|Share page||Visit Us On FB|
The Song Book
I like not the court, nor the city resort, Since there is no fancy for such maids as me; Their pomp and their pride, I can never abide, Because with my humour it doth not agree. O the oak, and the ash, &c.
How oft have I been in the Westmoreland green, Where the young men and maidens resort for to play, Where we with delight, from morning till night, Could feast it, and frolic on each holiday. O the oak, and the ash, &c.
The ewes and their lambs, with the kids and their dams, To see in the country how finely they play; The bells they do ring, and the birds they do sing, And the fields and the gardens, so pleasant and gay. O the oak, and the ash, &c.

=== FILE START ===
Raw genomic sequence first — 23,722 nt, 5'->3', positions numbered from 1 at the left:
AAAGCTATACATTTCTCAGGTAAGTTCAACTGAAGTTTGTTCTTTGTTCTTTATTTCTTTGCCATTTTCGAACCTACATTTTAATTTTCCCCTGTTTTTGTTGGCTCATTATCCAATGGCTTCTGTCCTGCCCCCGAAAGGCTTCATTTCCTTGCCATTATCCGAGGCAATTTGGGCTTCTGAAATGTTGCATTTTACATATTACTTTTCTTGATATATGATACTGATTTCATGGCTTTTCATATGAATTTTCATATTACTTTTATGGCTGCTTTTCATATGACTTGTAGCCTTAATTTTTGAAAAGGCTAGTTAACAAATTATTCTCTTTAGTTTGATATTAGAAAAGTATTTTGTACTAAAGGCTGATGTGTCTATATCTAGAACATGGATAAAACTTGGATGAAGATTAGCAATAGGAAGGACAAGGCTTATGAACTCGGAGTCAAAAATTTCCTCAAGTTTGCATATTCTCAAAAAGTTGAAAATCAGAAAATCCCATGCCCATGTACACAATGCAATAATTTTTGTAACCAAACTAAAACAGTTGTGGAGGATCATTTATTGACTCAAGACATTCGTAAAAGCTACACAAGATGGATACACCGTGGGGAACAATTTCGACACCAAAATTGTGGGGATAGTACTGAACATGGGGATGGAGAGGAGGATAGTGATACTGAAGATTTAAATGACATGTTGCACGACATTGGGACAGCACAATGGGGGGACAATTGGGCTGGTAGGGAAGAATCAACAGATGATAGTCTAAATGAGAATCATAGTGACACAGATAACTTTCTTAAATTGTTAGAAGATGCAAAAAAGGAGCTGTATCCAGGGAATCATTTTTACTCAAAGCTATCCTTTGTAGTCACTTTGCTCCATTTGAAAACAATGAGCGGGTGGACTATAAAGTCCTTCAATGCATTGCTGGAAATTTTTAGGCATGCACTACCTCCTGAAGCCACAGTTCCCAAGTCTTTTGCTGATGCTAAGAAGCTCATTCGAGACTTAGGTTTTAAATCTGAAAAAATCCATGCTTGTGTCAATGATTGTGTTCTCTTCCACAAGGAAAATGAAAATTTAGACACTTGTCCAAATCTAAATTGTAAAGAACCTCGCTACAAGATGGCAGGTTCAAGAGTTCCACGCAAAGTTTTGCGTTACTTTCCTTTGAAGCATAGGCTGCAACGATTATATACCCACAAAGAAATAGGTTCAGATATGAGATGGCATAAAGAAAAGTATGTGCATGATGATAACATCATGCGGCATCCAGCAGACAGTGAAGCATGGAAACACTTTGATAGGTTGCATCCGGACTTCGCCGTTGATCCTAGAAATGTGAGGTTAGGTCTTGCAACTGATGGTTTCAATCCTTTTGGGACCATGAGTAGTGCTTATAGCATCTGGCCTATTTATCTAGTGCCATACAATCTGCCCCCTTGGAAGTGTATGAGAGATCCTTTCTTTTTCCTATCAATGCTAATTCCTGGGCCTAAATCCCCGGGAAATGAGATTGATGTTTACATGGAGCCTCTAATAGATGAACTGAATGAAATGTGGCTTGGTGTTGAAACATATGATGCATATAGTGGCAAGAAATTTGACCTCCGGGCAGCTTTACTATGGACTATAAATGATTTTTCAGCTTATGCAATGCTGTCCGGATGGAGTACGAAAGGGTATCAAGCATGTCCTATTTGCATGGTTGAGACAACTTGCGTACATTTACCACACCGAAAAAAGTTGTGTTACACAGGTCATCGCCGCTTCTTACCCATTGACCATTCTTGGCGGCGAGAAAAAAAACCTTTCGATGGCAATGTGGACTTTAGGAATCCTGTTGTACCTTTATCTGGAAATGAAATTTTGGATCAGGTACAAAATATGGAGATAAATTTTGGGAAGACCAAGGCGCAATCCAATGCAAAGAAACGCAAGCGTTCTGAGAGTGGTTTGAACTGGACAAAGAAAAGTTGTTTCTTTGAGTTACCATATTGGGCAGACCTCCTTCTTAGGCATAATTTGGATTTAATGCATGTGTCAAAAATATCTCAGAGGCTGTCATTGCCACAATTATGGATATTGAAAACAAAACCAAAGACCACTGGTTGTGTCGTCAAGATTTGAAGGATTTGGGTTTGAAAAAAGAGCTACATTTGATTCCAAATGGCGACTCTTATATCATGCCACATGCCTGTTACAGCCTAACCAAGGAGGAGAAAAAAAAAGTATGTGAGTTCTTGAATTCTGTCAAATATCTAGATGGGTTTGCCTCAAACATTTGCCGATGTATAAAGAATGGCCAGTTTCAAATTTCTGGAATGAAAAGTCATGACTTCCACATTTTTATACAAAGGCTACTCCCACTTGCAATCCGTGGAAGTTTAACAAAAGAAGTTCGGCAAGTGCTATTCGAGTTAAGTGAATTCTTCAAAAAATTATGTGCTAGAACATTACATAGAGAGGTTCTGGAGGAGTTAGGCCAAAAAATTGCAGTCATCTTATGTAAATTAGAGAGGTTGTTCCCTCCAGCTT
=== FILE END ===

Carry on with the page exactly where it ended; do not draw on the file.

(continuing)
At wakes and at fairs, being 'void of all cares, We there with our lovers did use for to dance; Then hard hap had I, my ill fortune to try, And so up to London, my steps to advance. O the oak, and the ash, &c.
But still I perceive, I a husband might have, If I to the city my mind could but frame ; But I'll have a lad that is North-Country bred, Or else I'll not marry, in the mind that I am. O the oak, and the ash, &c.
A maiden I am, and a maid I'll remain, Until my own country again 1 do see, For here in this place I shall ne'er see the face Of him that's allotted my love for to be. O the oak, and the ash, &c.
Then farewell my daddy, and farewell my mammy, Until I do see you, I nothing but mourn; Rememb'ring my brothers, my sisters, and others, In less than a year, I hope to return. Then the oak, and the ash, &c.
Chappell. From The Dancing Master.